Step 3 - Apply Accepted Valuation Approaches and Arriving at Value Conclusion

Once this information is received and reviewed, we will prepare a summary of the five years of historical financial statements and schedule the first meeting with the owner(s).  At this meeting, we will ask questions to gain an understanding of the history of the business and key milestones; including reviewing the historical financial trends of the business and covering any questions that arise from this financial summary.  The balance of the initial meeting is focused on looking forward and involves gaining an understanding of where the business is going, as well as a discussion of the risks and opportunities facing the business.

Together, the business owner(s) and our team develop assumptions to be used in preparing projections for the company to be used in one of the three business valuation approaches we use to calculate our value conclusion–the  income approach. We review these projections with the owners to confirm the projections accurately reflect the company’s ongoing, future business plan. 

Behind the scenes, we are researching the industry and general economy as well as identifying comparable transactions to gather transaction data to be applied to the subject Company; which is using the second of three valuation approaches–the market approach.  Note:  The third valuation approach we consider is the asset approach, which assumes the assets would be sold piecemeal. This requires that the individual assets be restated to their respective market values.  The asset approach rarely applies (except for very asset-intensive businesses), as most businesses put their assets to work to generate cash flows that make the business more valuable than the combined liquidation value of the assets.  These are the cash flows measured in the income approach noted earlier.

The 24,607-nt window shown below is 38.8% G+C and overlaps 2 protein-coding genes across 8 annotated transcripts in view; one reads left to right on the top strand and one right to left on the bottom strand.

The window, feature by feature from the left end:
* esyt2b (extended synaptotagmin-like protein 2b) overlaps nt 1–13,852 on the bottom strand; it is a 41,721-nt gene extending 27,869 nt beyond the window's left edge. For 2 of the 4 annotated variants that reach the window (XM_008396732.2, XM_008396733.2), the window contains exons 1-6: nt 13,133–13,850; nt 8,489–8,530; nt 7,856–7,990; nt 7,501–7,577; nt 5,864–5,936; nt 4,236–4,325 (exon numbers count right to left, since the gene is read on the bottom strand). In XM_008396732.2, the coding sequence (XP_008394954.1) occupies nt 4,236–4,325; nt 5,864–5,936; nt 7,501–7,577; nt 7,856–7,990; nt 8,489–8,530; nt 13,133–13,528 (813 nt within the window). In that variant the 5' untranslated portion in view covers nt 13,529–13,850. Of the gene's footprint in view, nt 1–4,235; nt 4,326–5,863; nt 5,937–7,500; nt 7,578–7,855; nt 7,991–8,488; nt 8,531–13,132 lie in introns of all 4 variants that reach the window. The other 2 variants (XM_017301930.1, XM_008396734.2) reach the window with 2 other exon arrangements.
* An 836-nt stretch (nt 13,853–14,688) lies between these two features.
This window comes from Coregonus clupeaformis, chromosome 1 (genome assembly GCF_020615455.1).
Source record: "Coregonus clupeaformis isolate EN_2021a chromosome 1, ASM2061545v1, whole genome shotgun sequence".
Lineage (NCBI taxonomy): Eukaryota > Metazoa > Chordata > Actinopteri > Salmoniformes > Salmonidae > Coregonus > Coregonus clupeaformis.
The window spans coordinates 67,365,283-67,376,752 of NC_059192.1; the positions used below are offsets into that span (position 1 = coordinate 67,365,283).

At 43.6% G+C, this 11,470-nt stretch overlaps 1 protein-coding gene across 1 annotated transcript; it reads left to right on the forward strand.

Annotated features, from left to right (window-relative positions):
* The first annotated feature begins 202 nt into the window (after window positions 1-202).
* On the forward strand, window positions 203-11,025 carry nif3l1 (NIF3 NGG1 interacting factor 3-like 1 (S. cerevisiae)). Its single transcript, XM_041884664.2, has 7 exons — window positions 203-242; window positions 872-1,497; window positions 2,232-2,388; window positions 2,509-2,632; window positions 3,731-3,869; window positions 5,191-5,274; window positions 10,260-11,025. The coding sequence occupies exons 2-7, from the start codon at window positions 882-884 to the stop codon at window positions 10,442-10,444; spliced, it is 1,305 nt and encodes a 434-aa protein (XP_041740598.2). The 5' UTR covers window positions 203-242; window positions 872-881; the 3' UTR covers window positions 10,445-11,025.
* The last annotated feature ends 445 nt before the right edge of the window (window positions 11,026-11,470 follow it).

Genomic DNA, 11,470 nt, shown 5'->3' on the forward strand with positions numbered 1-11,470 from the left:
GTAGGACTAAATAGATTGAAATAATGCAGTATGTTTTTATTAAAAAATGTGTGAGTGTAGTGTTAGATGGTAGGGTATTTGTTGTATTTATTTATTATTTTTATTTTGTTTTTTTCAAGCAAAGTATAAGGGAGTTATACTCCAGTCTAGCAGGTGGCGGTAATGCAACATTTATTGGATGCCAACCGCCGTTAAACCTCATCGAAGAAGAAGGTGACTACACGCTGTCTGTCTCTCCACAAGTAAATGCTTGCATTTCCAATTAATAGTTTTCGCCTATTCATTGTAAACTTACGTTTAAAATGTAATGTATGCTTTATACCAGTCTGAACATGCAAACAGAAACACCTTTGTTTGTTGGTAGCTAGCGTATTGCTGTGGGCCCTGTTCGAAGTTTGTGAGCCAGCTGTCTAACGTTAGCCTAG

We consider industry and market conditions, as well as the overall risks the business faces to determine supportable discounts for calculating the present value of the projected cash flows and discounts for lack of marketability that apply to all privately owned businesses.

Step 4 - Discuss Value Conclusion

Typically, within 6 to 8 weeks from receiving all the requested documents, the value conclusion is reached and shared with the owner(s) at a meeting and/or through a written report. This thorough yet expedient process is possible because our boutique firm focuses entirely on  business valuation and litigation support, day in and day out.  We have been doing this work and defending our conclusions for nearly a half century, and have learned along the way that shortcuts don’t work, but good processes, thorough analysis, and continuous client communication do work.  AND, we realize you don’t have months to wait!

As you can see, our four-step process is far more involved than simply taking a single earnings number from the income statement and applying a multiple.  Using this shortcut is 100% focused on the past financial results of the company, assumes NO change in the future performance, and ignores all the qualitative factors that make each privately owned business unique. Interestingly, it's these qualitative factors that often make one business more (or less) valuable than another in the same industry.  

After nearly 50 years of specializing in business valuation, we can confidently say that once you have valued a closely held business, you have valued just one business.  Even businesses in the same industry can differ greatly based on the operating model the owner(s) have chosen to follow.

Have questions about your unique business situation?

Please reach out with questions about what you can expect when working with our team on a business valuation project, or business valuation in general. We want to hear your questions!

If you would like to discuss a specific business situation please reach out to us through our Contact page or call us at 608-257-2757 and one of us would be happy to talk through your situation.